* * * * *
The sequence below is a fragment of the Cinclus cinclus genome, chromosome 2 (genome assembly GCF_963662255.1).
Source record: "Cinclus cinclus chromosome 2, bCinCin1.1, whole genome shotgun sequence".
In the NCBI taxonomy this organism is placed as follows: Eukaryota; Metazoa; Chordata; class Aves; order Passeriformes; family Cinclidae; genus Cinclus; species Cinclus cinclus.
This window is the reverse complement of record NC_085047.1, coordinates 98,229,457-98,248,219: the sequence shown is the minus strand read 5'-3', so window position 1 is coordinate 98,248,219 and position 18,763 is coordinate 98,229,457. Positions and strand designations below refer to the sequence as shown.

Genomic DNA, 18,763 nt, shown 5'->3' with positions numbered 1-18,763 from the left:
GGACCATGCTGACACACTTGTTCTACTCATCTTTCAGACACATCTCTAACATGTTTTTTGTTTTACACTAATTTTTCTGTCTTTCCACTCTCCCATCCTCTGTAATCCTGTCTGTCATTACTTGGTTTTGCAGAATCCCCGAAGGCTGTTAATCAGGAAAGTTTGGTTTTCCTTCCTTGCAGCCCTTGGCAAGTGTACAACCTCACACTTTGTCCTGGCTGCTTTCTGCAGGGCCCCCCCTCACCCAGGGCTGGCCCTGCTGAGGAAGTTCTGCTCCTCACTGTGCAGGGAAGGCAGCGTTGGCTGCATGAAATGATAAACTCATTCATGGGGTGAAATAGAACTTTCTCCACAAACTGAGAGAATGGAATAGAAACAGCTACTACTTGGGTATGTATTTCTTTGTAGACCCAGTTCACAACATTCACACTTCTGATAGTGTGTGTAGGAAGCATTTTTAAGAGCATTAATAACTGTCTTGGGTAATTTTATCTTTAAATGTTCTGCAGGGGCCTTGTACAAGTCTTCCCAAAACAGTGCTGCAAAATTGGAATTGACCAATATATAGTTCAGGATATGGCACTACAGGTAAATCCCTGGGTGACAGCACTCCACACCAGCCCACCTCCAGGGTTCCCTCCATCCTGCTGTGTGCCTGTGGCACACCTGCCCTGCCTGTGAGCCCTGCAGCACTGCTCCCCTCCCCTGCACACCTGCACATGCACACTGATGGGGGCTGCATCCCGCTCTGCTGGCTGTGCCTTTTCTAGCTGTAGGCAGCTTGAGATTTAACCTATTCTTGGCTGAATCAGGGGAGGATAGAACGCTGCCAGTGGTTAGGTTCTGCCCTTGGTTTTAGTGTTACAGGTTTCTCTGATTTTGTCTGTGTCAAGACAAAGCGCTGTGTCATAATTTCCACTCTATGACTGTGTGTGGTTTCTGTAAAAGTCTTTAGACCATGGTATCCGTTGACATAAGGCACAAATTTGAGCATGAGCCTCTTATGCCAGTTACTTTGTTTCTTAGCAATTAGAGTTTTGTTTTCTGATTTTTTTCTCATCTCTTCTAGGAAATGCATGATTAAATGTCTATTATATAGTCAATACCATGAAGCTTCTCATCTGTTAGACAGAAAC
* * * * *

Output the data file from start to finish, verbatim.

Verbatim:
The sequence below is a fragment of the Cinclus cinclus genome, chromosome 2 (genome assembly GCF_963662255.1).
Source record: "Cinclus cinclus chromosome 2, bCinCin1.1, whole genome shotgun sequence".
In the NCBI taxonomy this organism is placed as follows: Eukaryota; Metazoa; Chordata; class Aves; order Passeriformes; family Cinclidae; genus Cinclus; species Cinclus cinclus.
This window is the reverse complement of record NC_085047.1, coordinates 98,229,457-98,248,219: the sequence shown is the minus strand read 5'-3', so window position 1 is coordinate 98,248,219 and position 18,763 is coordinate 98,229,457. Positions and strand designations below refer to the sequence as shown.

Genomic DNA, 18,763 nt, shown 5'->3' with positions numbered 1-18,763 from the left:
GGACCATGCTGACACACTTGTTCTACTCATCTTTCAGACACATCTCTAACATGTTTTTTGTTTTACACTAATTTTTCTGTCTTTCCACTCTCCCATCCTCTGTAATCCTGTCTGTCATTACTTGGTTTTGCAGAATCCCCGAAGGCTGTTAATCAGGAAAGTTTGGTTTTCCTTCCTTGCAGCCCTTGGCAAGTGTACAACCTCACACTTTGTCCTGGCTGCTTTCTGCAGGGCCCCCCCTCACCCAGGGCTGGCCCTGCTGAGGAAGTTCTGCTCCTCACTGTGCAGGGAAGGCAGCGTTGGCTGCATGAAATGATAAACTCATTCATGGGGTGAAATAGAACTTTCTCCACAAACTGAGAGAATGGAATAGAAACAGCTACTACTTGGGTATGTATTTCTTTGTAGACCCAGTTCACAACATTCACACTTCTGATAGTGTGTGTAGGAAGCATTTTTAAGAGCATTAATAACTGTCTTGGGTAATTTTATCTTTAAATGTTCTGCAGGGGCCTTGTACAAGTCTTCCCAAAACAGTGCTGCAAAATTGGAATTGACCAATATATAGTTCAGGATATGGCACTACAGGTAAATCCCTGGGTGACAGCACTCCACACCAGCCCACCTCCAGGGTTCCCTCCATCCTGCTGTGTGCCTGTGGCACACCTGCCCTGCCTGTGAGCCCTGCAGCACTGCTCCCCTCCCCTGCACACCTGCACATGCACACTGATGGGGGCTGCATCCCGCTCTGCTGGCTGTGCCTTTTCTAGCTGTAGGCAGCTTGAGATTTAACCTATTCTTGGCTGAATCAGGGGAGGATAGAACGCTGCCAGTGGTTAGGTTCTGCCCTTGGTTTTAGTGTTACAGGTTTCTCTGATTTTGTCTGTGTCAAGACAAAGCGCTGTGTCATAATTTCCACTCTATGACTGTGTGTGGTTTCTGTAAAAGTCTTTAGACCATGGTATCCGTTGACATAAGGCACAAATTTGAGCATGAGCCTCTTATGCCAGTTACTTTGTTTCTTAGCAATTAGAGTTTTGTTTTCTGATTTTTTTCTCATCTCTTCTAGGAAATGCATGATTAAATGTCTATTATATAGTCAATACCATGAAGCTTCTCATCTGTTAGACAGAAAC